It was a decent election for libraries across the nation, although library supporters this week have mixed feelings about the results—happy that a fairly high number of local library projects were approved; disappointed that some high profile measures were defeated; and many left to worry about a troubling trend—are library supporters losing steam at the ballot box?

EveryLibrary’s John Chrastka observes that despite some good outcomes on Tuesday, he remains concerned by "a real softness in the level of support voters have for library funding.” Of the 79 library-related elections EveryLibrary tracked (the full list is here) 48 (72%) passed their measures; 13 (20%) failed; four (6%) remain ‘too close to call’ as of this writing. The remaining measures had no reliable information available at press time. And while there were some big wins in that bunch, the results look "significantly less positive for libraries than the 2017 elections," Chrastka observed, suggesting that library supporters need to change their approach to advocacy. Last year, library-related ballot initiatives posted a 94% success rate.

Here’s Library Journal’s take on how libraries did at the polls.

And here is American Libraries roundup of ballot initiatives, broken down by state.

And, on the EveryLibrary blog, Chrastka offers the best analysis I've seen yet, via these 10 takeaways from the election, including this opening analysis:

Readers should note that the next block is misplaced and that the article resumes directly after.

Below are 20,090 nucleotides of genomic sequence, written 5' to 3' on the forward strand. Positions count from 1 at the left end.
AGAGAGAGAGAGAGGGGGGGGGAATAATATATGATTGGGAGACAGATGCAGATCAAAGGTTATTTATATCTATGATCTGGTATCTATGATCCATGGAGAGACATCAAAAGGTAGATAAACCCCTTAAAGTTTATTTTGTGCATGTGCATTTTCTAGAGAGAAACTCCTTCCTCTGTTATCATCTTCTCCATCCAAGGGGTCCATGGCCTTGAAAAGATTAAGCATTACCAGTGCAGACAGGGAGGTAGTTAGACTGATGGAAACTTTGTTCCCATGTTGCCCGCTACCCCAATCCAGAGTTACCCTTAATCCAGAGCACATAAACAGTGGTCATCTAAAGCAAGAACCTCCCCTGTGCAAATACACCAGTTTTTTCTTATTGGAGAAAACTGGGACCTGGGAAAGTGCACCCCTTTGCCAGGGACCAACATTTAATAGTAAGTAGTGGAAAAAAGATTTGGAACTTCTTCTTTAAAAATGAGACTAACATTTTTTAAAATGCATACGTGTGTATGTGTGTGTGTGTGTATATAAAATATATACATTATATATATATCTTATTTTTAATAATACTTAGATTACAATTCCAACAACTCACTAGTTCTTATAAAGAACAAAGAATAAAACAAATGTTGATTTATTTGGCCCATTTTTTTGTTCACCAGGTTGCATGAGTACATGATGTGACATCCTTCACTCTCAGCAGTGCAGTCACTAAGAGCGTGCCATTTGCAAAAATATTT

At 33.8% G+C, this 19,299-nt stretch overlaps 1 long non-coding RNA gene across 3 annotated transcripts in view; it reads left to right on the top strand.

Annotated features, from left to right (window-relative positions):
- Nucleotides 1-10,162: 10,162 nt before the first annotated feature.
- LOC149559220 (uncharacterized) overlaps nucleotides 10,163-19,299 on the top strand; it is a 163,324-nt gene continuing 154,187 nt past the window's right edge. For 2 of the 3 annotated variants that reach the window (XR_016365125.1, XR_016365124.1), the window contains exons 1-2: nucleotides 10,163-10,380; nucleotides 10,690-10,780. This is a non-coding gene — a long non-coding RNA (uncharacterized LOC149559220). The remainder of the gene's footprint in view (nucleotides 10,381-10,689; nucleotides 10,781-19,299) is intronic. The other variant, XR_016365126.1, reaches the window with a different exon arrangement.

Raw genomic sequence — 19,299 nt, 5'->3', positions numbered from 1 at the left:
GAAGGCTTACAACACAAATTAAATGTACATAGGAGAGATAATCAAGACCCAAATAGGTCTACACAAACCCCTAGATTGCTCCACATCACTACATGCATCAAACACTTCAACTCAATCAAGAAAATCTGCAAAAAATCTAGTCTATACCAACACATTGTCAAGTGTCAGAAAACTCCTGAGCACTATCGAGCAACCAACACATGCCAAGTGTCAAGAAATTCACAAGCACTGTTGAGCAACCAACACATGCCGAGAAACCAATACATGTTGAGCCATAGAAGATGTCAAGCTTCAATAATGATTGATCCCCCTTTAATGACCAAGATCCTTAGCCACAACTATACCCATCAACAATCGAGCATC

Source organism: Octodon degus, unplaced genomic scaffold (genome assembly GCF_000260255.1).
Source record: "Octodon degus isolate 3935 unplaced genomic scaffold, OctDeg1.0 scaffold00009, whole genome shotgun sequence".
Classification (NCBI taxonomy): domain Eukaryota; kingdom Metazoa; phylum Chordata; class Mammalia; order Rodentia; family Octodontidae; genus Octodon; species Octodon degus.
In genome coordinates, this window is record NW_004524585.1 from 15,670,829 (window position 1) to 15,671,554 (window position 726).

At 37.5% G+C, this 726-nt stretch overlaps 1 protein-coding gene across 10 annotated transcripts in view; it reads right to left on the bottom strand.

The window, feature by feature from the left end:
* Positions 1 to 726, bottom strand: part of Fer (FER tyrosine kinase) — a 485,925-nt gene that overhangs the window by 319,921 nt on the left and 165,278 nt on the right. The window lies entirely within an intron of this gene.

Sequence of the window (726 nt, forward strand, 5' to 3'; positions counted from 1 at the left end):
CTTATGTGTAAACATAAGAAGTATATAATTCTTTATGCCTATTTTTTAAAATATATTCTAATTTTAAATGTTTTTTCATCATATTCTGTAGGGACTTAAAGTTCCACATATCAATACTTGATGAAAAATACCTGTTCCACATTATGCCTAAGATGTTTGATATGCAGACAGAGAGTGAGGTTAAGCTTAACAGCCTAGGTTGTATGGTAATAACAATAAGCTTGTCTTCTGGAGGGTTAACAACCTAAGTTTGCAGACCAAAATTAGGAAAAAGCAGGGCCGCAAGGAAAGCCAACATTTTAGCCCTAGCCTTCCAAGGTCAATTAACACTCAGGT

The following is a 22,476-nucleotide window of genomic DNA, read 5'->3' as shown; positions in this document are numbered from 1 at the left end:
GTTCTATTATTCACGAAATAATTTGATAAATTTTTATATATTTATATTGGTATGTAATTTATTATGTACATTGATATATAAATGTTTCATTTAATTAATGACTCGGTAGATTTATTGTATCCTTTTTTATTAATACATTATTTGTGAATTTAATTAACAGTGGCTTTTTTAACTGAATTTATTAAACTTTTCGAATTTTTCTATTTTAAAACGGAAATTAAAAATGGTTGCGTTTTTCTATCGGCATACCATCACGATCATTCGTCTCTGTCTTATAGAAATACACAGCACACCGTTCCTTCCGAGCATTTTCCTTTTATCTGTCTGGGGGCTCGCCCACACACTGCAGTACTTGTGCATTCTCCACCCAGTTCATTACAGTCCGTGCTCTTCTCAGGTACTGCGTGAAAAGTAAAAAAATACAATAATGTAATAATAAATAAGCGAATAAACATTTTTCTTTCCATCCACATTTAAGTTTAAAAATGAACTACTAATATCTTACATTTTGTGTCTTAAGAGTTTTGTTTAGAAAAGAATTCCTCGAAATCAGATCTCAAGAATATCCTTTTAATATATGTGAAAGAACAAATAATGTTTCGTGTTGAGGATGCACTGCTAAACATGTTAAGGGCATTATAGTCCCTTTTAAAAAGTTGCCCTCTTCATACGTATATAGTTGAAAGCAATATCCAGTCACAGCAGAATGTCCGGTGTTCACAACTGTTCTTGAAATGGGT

"When you combine a hyper-divided Congress and the dysfunctional political climate in D.C. with an overall approach of the Trump Administration to diminishing or dismantling the federal government’s funding, regulatory, and rulemaking role, then add in the still-coming impact of the 2017 Tax Act, we foresee that most of the major policy and funding decisions over the next several years will be coming from states and by cities. Library leaders need to pay close attention to what is happening in their state houses, city halls, county seats, and school boards. And we need to we prepared to work on influencing that local and state level policy and funding picture for library."

AAP: Plan S 'Disrespects' and 'Devalues' the Publishing Industry

In a strongly-worded press release this week, the Association of American Publishers lodged its opposition to Plan S, the European open access initiative supported by a coalition of major funding bodies.

“It is the strong view of the U.S. publishing industry that Plan S is ill-conceived and unsustainable,” said Maria A. Pallante, president and Chief Executive Officer of AAP. “Plan S is a violation of academic freedom to publish and is a disservice to all who rely upon credible research literature. Plan S devalues and disrespects the publishing industry threefold: it imposes strict regulations on an innovative private sector marketplace; it creates market access barriers for American publishers; and it places unreasonable constraints on individual researchers.”

The AAP release cites an "open letter" being circulated (now with some 850 signatures) which raises unanswered questions about the recently introduced plan, and questions whether it is too risky.